"Greece is a link in a chain. If it breaks it is not just the link that is broken but the whole chain," Alexis Tsipras told a packed news conference in Paris Monday after meeting with leading left-wing French political leaders.
"What people have to understand is that the Greek crisis concerns not just Greece but all European people, so a common European solution has to be found," said Tsipras, the 37-year-old president of Greece's Synaspismos political party and head of the Coalition of the Radical Left parliamentary group, known as SYRIZA.
Tsipras was to meet Tuesday with senior members of Germany's Left Party, known as Die Linke, or the Left, and with a minority opposition party in the German Parliament.
"The public debt crisis is hitting the south of Europe, but it will soon hit central Europe," Tsipras said through translation. "People have to realize that their own country could be threatened."
He told the news conference he was seeking to spread a message of pro-growth policies throughout Europe in the hope of tapping into a "wind of change" blowing across the continent that he hoped would lead to the "complete re-founding of Europe based on social cohesion and solidarity."
"We are fighting the battle in Greece not just for the Greek people but also for people in France, Germany and all European countries," he said.
"Greece gave humanity democracy and today the Greek people will bring democracy back to Europe," he said.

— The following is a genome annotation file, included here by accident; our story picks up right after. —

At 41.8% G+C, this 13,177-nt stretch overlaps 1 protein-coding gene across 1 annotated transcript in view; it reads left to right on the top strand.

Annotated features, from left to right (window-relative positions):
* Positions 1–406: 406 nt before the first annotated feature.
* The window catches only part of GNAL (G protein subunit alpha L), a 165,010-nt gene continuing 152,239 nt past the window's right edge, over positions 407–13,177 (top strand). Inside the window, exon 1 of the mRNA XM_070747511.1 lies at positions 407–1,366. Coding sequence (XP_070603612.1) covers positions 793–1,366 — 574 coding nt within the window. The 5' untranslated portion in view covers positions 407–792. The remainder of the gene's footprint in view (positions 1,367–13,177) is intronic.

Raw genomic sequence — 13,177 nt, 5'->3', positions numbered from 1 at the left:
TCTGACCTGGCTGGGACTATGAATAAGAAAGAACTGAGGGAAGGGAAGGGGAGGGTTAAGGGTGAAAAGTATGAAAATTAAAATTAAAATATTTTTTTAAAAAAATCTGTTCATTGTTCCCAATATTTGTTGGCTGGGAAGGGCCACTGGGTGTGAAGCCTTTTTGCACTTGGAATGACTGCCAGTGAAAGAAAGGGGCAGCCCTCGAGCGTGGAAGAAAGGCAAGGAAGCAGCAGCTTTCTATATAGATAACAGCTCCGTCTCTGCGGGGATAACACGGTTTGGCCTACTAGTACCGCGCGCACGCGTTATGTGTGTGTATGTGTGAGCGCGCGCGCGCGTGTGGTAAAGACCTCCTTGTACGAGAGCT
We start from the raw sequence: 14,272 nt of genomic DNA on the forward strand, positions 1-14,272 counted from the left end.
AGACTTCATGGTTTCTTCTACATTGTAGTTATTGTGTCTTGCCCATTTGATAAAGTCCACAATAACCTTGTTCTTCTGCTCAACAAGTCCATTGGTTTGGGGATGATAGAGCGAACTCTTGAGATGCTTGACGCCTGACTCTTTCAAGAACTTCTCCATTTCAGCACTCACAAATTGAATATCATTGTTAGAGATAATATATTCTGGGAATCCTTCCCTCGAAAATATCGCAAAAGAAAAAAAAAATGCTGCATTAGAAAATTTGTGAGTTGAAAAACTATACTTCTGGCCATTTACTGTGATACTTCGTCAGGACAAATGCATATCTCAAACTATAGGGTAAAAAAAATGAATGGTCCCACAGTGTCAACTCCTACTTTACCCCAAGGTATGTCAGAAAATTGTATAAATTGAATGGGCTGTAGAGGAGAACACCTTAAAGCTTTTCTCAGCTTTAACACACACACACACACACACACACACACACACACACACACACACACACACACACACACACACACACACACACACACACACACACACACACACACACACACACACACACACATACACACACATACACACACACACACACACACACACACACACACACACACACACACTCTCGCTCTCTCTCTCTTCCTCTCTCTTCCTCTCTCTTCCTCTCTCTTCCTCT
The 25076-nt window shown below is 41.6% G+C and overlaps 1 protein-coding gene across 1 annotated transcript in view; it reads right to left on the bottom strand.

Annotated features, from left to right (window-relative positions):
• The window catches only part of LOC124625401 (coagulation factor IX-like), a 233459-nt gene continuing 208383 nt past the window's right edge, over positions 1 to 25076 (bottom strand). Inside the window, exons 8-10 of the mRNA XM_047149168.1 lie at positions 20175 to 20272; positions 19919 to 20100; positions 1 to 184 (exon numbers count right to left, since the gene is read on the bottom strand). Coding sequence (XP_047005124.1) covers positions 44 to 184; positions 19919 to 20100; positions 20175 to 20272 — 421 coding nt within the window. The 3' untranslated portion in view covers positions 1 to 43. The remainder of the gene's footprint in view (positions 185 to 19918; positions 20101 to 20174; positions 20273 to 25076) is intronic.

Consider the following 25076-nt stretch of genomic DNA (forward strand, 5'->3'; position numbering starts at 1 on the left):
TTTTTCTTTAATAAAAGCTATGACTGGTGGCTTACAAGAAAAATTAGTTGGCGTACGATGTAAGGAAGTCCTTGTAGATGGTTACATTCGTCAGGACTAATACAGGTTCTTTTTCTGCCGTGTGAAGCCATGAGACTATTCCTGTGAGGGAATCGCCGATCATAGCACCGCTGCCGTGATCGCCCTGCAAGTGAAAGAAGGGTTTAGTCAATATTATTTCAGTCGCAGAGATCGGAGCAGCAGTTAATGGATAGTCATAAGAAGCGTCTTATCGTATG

SYRIZA is leading in Greek opinion polls ahead of the follow-up vote June 17 after becoming Greece's second-biggest party in an inconclusive May 6 general election that left no party or coalition with enough seats in Parliament to form a government.
Tsipras told reporters in Paris Monday Greece's austerity-based bailout program was "the road to hell" and it would be "consigned to history by the vote in June."
Asked what he thought of German Chancellor Angela Merkel's suggestion Greece hold a referendum to decide whether to remain in the euro, Tsipras said, "Merkel must understand that she is an equal partner with others in a eurozone that has no tenants and owners.
"She should not allow herself to behave as if we are a protectorate," he said, tapping a red ballpoint pen on the table, the British newspaper The Guardian reported.
"Greece is a sovereign country and it's not for Madame Merkel to decide if we hold a referendum or not," he said.
Tsipras said he wanted Greece to remain in the eurozone, but dismissed the German-led philosophy of "growth through austerity" as a way of resolving the Greek, or European, sovereign-debt crisis.
"That's like having sun and rain at the same time. Impossible," he said.
New French President Francois Hollande, who has put equal emphasis on growth and austerity as a solution to the debt crisis, did not meet with Tsipras.
Tsipras said he understood protocol prevented Hollande from receiving him.
Tsipras said Hollande would now have to show if "what he said before the election still counts after it."
He added, "If the French people have sent [former French President] Mr. [Nicolas] Sarkozy off to Morocco for a holiday, it's because they want change not more of the same."
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